Shopping for a car can be a stressful experience. Getting a loan in place can be even more stressful. So when we audited the BBVA Compass auto loan page, we looked for clear messaging and eye path and a strong call to action. We came away with six quick and easy tests BBVA can implement.
Now, it’s tempting to take the testing recommendations of your in-house team or agency and then run everything at once. But we’d tell you that patience is key in testing. Taking each element and testing them one at a time will garner more significant learnings, and give you a solid idea of what’s working and what’s not.
So, here are six element tests for the BBVA page. Take a look… some of them could inspire you on your next test!
1. Put the benefits up front. This copy is really not working hard enough. We’d suggest taking the benefits from the tabbed box and putting three bullets up top instead:
- Competitive rates
- Fast and easy online application
- Same-day approval
2. Try a more appropriate photo. This picture reads more “We’re leaving for a romantic vacation” than “I got a new car!” BBVA should try different images and see what moves the needle.
3. Keep the information organized and simple. The tabbed info box would benefit from some smart UX design changes. More clearly defined tabs, for a start. Also, the new and used auto rates tabs have no info; just a link. We’d recommend testing those moved down the page as links, rather than giving them a whole giant box to float in.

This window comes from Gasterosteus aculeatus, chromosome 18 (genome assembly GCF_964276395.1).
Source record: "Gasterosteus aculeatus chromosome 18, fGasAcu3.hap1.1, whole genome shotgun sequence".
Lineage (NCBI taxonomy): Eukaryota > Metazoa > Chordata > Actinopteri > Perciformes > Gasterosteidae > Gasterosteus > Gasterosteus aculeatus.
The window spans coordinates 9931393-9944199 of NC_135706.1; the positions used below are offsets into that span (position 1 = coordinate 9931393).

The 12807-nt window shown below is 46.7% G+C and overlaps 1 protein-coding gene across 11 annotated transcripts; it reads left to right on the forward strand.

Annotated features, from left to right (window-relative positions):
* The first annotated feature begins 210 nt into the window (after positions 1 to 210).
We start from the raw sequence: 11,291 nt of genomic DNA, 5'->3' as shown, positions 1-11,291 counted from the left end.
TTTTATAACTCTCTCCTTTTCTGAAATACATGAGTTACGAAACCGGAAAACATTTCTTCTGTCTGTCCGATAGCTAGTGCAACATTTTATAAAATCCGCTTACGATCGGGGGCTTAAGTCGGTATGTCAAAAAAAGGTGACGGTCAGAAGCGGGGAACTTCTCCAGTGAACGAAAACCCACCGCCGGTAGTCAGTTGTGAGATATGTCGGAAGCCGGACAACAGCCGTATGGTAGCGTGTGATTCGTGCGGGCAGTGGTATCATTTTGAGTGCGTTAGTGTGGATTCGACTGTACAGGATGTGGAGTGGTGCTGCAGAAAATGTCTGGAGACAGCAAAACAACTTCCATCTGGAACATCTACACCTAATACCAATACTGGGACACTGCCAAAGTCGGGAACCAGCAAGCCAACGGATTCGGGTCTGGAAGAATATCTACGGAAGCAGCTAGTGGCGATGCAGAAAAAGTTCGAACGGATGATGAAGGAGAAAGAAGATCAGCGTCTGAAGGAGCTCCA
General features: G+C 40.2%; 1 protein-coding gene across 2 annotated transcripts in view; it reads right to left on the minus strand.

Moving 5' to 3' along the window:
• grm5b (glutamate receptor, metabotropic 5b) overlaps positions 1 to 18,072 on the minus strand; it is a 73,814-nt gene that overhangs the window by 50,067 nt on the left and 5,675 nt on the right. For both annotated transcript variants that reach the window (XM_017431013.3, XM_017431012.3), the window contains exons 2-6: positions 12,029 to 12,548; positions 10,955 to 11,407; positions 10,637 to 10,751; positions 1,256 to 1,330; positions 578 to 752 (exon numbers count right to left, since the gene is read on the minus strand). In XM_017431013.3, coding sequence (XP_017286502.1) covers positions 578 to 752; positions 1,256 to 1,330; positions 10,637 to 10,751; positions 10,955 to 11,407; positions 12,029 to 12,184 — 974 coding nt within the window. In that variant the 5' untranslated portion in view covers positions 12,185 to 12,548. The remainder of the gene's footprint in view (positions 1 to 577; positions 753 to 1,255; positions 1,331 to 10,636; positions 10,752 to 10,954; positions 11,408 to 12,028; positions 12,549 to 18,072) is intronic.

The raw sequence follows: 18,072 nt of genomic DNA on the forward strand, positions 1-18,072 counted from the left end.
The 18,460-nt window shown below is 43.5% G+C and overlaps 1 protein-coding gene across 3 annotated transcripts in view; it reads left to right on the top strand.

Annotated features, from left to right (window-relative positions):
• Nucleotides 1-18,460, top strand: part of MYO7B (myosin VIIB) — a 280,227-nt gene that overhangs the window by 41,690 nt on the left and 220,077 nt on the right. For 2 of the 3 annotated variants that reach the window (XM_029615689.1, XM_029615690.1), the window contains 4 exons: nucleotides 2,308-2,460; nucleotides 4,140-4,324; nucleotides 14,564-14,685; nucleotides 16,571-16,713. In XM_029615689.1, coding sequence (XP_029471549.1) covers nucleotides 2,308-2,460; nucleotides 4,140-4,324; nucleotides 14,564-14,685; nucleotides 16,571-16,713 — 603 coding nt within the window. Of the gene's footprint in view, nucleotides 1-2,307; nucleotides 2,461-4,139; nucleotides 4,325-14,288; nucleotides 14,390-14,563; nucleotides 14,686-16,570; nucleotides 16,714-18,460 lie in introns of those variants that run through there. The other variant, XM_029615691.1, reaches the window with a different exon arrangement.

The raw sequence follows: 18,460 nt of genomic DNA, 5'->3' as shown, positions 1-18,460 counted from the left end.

4. Define the ideal action and then call it out. There are three ways to apply for a BBVA auto loan: online, by phone and in a branch. This CTA area could be simplified by having one overarching header, like “Apply Now.” Then the CTAs could follow in order of importance. Apply Online, then Apply by Phone and then Apply in Person. We’d also recommend using the copy “Find a BBVA Branch” rather than “Visit.”
5. Keep them on the page. This information about a discount for fuel-efficient autos is great. But clicking it takes them off the page, which could encourage drop-off. Why not take the information and put it in the tabbed box (#3)? With a tab title of “Green Discount” or something to that effect, it would be much better served up in a closed environment.
6. Avoid distractions. The goal of this page is for the customer to apply for an auto loan. So having a “Find and build the car you want” link is a huge distraction. Not to mention that it sounds like you’re building your dream car online, when in fact it’s a search engine to find new and used cars. This would be a great test to remove the module and see if it keeps people on the page longer.
Take an objective look at your site pages. Are you seeing them as your customer would? By breaking each page into sections like we did, you can determine some great tests that will give you valuable data for optimization.